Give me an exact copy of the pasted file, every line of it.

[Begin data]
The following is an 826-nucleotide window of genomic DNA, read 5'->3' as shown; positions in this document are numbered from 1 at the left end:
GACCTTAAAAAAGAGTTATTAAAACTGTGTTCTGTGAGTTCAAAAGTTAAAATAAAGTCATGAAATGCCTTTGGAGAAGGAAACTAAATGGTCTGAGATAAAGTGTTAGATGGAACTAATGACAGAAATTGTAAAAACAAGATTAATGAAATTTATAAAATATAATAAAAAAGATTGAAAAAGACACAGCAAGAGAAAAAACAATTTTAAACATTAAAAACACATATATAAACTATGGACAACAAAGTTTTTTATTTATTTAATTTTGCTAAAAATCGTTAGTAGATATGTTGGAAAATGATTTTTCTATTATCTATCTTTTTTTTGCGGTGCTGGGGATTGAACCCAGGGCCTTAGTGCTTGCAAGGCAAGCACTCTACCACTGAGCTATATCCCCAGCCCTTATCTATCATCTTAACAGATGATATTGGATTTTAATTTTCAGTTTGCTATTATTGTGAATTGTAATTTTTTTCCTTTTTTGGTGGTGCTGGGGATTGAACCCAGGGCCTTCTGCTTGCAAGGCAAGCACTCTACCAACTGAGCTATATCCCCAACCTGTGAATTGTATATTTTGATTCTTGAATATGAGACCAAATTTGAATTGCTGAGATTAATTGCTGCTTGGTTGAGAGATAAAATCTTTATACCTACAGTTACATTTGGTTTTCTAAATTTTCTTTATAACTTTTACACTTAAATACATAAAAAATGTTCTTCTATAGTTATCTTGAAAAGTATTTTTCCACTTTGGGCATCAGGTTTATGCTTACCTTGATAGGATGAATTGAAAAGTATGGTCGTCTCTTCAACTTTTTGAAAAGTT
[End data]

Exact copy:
The following is an 826-nucleotide window of genomic DNA, read 5'->3' as shown; positions in this document are numbered from 1 at the left end:
GACCTTAAAAAAGAGTTATTAAAACTGTGTTCTGTGAGTTCAAAAGTTAAAATAAAGTCATGAAATGCCTTTGGAGAAGGAAACTAAATGGTCTGAGATAAAGTGTTAGATGGAACTAATGACAGAAATTGTAAAAACAAGATTAATGAAATTTATAAAATATAATAAAAAAGATTGAAAAAGACACAGCAAGAGAAAAAACAATTTTAAACATTAAAAACACATATATAAACTATGGACAACAAAGTTTTTTATTTATTTAATTTTGCTAAAAATCGTTAGTAGATATGTTGGAAAATGATTTTTCTATTATCTATCTTTTTTTTGCGGTGCTGGGGATTGAACCCAGGGCCTTAGTGCTTGCAAGGCAAGCACTCTACCACTGAGCTATATCCCCAGCCCTTATCTATCATCTTAACAGATGATATTGGATTTTAATTTTCAGTTTGCTATTATTGTGAATTGTAATTTTTTTCCTTTTTTGGTGGTGCTGGGGATTGAACCCAGGGCCTTCTGCTTGCAAGGCAAGCACTCTACCAACTGAGCTATATCCCCAACCTGTGAATTGTATATTTTGATTCTTGAATATGAGACCAAATTTGAATTGCTGAGATTAATTGCTGCTTGGTTGAGAGATAAAATCTTTATACCTACAGTTACATTTGGTTTTCTAAATTTTCTTTATAACTTTTACACTTAAATACATAAAAAATGTTCTTCTATAGTTATCTTGAAAAGTATTTTTCCACTTTGGGCATCAGGTTTATGCTTACCTTGATAGGATGAATTGAAAAGTATGGTCGTCTCTTCAACTTTTTGAAAAGTT